See notes to condensed combined and consolidated financial statements.

6


 

BRIDGE INVESTMENT GROUP HOLDINGS INC.

Condensed Combined and Consolidated Statements of Comprehensive Income (Unaudited)

 

 

 

Three Months Ended

 

 

Nine Months Ended

 

 

 

September 30,

 

 

September 30,

 

(in thousands)

 

2021

 

 

2020

 

 

2021

 

 

2020

 

Net income

 

$

118,882

 

 

$

31,258

 

 

$

242,841

 

 

$

73,919

 

Other comprehensive income (loss) - foreign currency
  translation adjustments, net of tax

 

 

(13

)

 

 

1

 

 

 

(6

)

 

 

1

 

Total comprehensive income

 

 

118,869

 

 

 

31,259

 

 

 

242,835

 

 

 

73,920

 

Less: comprehensive income attributable to non-controlling
  interests in Bridge Investment Group Holdings LLC

 

 

60,900

 

 

 

4,089

 

 

 

70,663

 

 

 

10,574

 

Comprehensive income attributable to Bridge Investment
  Group Holdings LLC

 

 

57,969

 

 

 

27,170

 

 

 

172,172

 

 

 

63,346

 

Less: comprehensive income attributable to Common Control
  Group prior to Transactions and IPO

 

 

3,775

 

 

 

27,170

 

 

 

117,971

 

 

 

63,346

 

Less: comprehensive income attributable to non-controlling
  interests in Bridge Investment Group Holdings Inc. subsequent
  to Transactions and IPO

 

 

43,904

 

 

 

 

 

 

43,904

 

 

 

 

Comprehensive income attributable to Bridge Investment
  Group Holdings Inc. subsequent to Transactions and IPO

 

$

10,290

 

 

$

 

 

$

10,297

 

 

$

 

 

See notes to condensed combined and consolidated financial statements.

7


 

BRIDGE INVESTMENT GROUP HOLDINGS INC.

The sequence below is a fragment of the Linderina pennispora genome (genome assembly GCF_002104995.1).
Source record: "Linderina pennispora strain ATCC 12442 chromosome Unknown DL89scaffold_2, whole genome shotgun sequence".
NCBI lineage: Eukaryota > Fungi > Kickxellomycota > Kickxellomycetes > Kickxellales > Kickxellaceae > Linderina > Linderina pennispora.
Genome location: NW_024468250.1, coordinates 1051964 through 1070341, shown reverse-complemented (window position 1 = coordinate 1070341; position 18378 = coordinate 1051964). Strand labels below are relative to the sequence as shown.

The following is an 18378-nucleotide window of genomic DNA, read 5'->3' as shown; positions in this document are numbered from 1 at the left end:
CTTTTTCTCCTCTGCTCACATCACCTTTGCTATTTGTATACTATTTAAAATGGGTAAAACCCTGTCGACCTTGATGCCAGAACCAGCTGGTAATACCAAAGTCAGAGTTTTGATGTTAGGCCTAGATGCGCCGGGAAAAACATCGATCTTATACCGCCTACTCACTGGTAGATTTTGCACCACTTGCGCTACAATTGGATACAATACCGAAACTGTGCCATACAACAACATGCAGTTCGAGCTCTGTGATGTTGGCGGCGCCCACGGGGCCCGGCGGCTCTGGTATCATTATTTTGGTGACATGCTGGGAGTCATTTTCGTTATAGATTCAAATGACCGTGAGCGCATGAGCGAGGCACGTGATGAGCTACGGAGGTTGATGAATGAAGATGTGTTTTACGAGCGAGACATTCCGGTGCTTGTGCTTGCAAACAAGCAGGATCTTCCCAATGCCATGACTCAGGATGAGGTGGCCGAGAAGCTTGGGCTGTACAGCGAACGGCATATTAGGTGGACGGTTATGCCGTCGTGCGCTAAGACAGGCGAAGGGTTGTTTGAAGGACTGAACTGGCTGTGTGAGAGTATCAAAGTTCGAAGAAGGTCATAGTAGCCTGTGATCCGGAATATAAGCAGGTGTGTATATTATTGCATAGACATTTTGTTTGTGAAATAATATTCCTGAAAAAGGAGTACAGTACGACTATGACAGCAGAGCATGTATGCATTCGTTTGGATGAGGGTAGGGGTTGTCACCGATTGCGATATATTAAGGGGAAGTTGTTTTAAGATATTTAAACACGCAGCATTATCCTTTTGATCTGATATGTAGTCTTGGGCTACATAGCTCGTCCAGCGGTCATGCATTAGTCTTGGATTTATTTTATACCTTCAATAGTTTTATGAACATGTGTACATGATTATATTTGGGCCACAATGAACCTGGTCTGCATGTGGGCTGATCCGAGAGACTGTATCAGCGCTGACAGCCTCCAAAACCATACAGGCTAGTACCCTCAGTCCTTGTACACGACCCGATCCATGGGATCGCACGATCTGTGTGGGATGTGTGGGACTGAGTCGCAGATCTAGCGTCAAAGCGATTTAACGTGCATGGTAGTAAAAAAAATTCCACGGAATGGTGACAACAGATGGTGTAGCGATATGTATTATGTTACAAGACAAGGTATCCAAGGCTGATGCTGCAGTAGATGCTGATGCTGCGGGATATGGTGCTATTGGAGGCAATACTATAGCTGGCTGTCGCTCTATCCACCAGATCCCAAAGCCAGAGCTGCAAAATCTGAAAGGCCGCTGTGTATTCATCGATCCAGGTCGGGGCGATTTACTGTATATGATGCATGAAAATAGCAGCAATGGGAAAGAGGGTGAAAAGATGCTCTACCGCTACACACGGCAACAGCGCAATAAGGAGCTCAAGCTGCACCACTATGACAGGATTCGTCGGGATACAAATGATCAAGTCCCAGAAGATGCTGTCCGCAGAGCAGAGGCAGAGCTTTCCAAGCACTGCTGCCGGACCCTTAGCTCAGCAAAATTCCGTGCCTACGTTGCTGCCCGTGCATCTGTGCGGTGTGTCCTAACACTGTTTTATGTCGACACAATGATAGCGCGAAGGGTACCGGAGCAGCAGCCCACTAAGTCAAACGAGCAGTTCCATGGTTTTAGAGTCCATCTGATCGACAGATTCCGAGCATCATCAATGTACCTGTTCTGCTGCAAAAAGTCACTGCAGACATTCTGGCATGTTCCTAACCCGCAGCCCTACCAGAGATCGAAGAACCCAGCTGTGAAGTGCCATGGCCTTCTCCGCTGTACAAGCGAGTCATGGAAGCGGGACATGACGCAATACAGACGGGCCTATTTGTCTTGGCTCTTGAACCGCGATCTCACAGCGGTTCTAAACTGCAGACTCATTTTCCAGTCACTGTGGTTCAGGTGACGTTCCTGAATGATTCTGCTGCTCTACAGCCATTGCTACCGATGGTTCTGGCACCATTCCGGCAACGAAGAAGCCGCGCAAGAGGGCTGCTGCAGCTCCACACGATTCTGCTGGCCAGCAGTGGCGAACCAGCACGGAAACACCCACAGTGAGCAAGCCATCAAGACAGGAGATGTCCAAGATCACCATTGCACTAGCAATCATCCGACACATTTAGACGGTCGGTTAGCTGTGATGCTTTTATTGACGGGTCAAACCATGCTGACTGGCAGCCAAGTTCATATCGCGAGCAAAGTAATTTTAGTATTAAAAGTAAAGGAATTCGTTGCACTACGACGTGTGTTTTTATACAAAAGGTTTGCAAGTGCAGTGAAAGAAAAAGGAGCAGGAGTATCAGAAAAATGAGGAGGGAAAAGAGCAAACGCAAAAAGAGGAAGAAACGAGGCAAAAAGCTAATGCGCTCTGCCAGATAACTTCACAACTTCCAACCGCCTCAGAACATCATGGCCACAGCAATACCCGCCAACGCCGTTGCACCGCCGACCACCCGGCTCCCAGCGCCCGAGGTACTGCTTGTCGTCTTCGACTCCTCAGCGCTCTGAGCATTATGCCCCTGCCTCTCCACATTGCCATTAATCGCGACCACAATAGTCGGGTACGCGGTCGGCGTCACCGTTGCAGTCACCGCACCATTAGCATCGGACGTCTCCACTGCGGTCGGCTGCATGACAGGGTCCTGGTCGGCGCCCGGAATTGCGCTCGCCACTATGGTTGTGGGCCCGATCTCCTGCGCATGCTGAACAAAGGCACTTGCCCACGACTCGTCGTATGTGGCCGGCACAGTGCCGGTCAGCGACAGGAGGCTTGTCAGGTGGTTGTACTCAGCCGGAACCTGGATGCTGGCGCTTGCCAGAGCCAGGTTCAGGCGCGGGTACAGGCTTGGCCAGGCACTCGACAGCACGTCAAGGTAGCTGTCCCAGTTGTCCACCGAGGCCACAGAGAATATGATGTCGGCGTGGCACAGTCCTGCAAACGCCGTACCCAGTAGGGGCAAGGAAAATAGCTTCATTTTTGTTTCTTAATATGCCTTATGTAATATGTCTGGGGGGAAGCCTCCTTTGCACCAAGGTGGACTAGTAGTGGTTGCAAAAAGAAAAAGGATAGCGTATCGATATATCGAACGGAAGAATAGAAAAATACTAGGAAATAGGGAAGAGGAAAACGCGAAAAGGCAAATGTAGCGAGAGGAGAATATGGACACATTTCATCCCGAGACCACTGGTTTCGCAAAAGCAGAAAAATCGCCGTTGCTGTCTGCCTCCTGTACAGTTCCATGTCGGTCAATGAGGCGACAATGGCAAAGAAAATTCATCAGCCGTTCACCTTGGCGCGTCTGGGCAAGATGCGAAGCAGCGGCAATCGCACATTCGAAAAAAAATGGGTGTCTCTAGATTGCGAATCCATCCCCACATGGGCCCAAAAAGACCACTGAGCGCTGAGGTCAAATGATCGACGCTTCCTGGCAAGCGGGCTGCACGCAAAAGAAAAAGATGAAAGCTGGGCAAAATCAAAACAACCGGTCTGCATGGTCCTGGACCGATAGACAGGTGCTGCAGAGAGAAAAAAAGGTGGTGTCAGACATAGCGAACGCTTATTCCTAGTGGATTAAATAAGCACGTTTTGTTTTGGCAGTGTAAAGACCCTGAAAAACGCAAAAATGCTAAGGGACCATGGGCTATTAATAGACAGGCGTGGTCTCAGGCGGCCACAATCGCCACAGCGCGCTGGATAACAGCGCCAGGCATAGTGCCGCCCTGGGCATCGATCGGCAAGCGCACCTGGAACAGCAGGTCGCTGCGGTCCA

Condensed Combined and Consolidated Statements of Changes in Shareholders’/Members’ Equity (Unaudited)

 

 

 

 

 

 

 

 

 

 

 

 

 

 

 

 

 

 

 

 

 

 

 

 

 

 

 

 

 

 

 

 

 

 

 

 

 

 

 

 

 

 

 

 

 

 

 

 

 

 

NCI in

 

 

 

 

 

 

 

 

 

 

 

 

 

 

 

 

 

 

 

 

 

Accumulated

 

 

 

 

 

Bridge

 

 

 

 

 

 

 

 

 

 

 

 

 

 

 

 

 

 

 

other

 

 

NCI in

 

 

Investment

 

 

Total

 

 

 

Net

 

 

 

 

 

 

 

 

Additional

 

 

 

 

comprehensive

 

 

Operating

 

 

Group

 

 

Shareholdersʼ/

 

 

 

investment

 

 

Class A

 

 

Class B

 

 

paid-in

 

 

Retained

 

 

income

 

 

Company

 

 

Holdings

 

 

membersʼ

 

(in thousands)

 

CCG(1)

 

 

common stock

 

 

common stock

 

 

capital

 

 

earnings

 

 

(loss)

 

 

or CCG(2)

 

 

Inc.(3)

 

 

equity

 

Balance at June 30, 2021

 

$

157,253

 

 

$

 

 

$

 

 

$

 

 

$

 

 

$

11

 

 

$

12,377

 

 

$

 

 

$

169,641

 

Net income prior to Transactions and IPO

 

 

3,775

 

 

 

 

 

 

 

 

 

 

 

 

 

 

 

 

 

 

1,799

 

 

 

 

 

 

5,574

 

Foreign currency translation adjustment prior to Transactions and IPO

 

 

 

 

 

 

 

 

 

 

 

 

 

 

 

 

 

(11

)

 

 

 

 

 

 

 

 

(11

)

Share-based compensation prior to Transactions and IPO

 

 

196

 

 

 

 

 

 

 

 

 

 

 

 

 

 

 

 

 

 

19

 

 

 

 

 

 

215

 

Distributions prior to Transactions and IPO

 

 

(18,377

)